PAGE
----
A Bar + Kitchen Sets Opening Date for Downtown Pub

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When the A Bar + Kitchen opens next week downtown, it will be the fourth or fifth restaurant to make a go of the odd alleyway space near the intersection of East 9th and Euclid. In very recent years, the location – technically in the City Club Building, but with an alley entrance on East 8th Street – has been home to such short-lived eateries as TB's Restaurant and Bar, Black Dog Kitchen, and Machu Picchu.

A Bar and Kitchen (850 Euclid Ave., 216-644-8954, abarcle.com) is described by management as an American gastropub, but a quick glance at the just-released menu reveals a more conservative but wide-ranging catalog of options.

“We chose the gastropub concept because it doesn’t tie us into one thing,” says owner Clarence Wilson. “We’ll be doing traditional American foods, but we’ll also blast off in different directions.”

Bar snacks – priced $7 to $11 – range from fried pork rinds and housemade tater tots with cheese, to breaded and fried zucchini sticks and calamari tossed with hot peppers. Almost a dozen sharable plates ($6 to $12) include grilled wings, chicken and pork skewers, house-cured salmon, Scotch eggs made with homemade chorizo sausage, and three types of mac and cheese.

In the soup-and-salad category, diners will find chili and paprikash, Caesar and steak, respectively. Sandwiches, which come a la carte, include a 14-dollar pastrami-topped burger served on a pretzel bun, a fresh-ground lamb burger ($13), and a vegetarian-friendly portabella and grilled onion sammy ($9).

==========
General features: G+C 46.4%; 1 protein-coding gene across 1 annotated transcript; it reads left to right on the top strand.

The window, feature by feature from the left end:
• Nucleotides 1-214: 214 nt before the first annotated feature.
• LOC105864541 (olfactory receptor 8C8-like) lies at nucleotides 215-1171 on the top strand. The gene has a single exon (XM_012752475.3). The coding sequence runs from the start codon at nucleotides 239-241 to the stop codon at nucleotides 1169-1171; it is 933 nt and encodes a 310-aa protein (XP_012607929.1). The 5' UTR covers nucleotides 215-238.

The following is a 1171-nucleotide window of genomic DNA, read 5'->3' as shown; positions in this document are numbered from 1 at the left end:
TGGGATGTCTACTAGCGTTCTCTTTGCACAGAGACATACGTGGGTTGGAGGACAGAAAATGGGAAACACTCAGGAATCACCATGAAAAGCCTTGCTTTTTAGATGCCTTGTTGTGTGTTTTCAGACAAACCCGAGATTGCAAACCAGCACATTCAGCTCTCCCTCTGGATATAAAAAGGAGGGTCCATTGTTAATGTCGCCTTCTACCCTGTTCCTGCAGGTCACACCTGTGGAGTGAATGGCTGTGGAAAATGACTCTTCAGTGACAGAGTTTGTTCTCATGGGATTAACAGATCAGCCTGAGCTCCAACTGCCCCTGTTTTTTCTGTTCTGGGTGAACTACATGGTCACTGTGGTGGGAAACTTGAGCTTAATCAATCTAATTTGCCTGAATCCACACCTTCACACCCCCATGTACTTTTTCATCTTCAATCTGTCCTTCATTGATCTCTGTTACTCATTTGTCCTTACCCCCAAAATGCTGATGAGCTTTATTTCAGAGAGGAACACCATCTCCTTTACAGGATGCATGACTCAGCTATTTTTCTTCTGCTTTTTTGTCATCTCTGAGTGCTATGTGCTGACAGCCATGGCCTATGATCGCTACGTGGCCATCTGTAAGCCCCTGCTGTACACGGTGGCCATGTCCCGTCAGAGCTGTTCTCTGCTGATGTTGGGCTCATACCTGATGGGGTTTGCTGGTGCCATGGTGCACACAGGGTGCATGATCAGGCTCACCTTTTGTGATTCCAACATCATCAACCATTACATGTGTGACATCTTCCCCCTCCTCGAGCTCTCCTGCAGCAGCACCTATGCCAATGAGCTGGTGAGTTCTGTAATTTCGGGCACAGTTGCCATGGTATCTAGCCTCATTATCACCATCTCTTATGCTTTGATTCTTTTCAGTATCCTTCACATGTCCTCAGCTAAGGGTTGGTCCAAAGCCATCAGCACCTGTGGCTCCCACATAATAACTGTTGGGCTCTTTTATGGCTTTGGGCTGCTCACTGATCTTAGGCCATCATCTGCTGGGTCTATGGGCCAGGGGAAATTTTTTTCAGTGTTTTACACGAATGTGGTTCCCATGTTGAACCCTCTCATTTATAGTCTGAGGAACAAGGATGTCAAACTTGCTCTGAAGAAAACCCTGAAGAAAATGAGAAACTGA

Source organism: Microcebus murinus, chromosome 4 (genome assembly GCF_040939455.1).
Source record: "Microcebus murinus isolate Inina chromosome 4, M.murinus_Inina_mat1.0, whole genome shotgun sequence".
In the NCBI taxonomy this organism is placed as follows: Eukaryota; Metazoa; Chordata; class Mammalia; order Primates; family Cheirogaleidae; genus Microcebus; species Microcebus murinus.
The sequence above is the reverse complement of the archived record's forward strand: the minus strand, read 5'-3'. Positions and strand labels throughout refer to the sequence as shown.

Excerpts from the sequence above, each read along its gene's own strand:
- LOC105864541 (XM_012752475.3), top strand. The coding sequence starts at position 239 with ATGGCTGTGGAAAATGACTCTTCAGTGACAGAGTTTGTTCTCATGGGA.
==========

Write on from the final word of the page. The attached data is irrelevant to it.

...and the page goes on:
A half-dozen main courses hit all the major categories, with steak, chicken, salmon, pork and shrimp all finding their way into dishes priced $13 to $18 and up (market).

A Bar has a dozen craft drafts plus many more in the bottle, including those from Bear Republic, Green Flash, Victory, Lagunitas, Bell’s, Dogfish, Fat Heads, Brew Kettle and Great Lakes. Wine and craft cocktails will flow equally as freely here.

As for the quirky location, Wilson is confident that there’s enough energy and momentum downtown to overcome that historic obstacle.
“With the boom in downtown Cleveland, things have really changed,” he says. “There are more people living downtown now than there have been in years. People are on waiting lists for apartments.”

And while the name seems plainer than cottage cheese-topped cucumbers, Wilson says there’s a story behind it.

“We’re the A Bar because we are in an alley, but also because we’re bringing back the “A” in Cleaveland.”

Look for the restaurant to open Monday, January 12.


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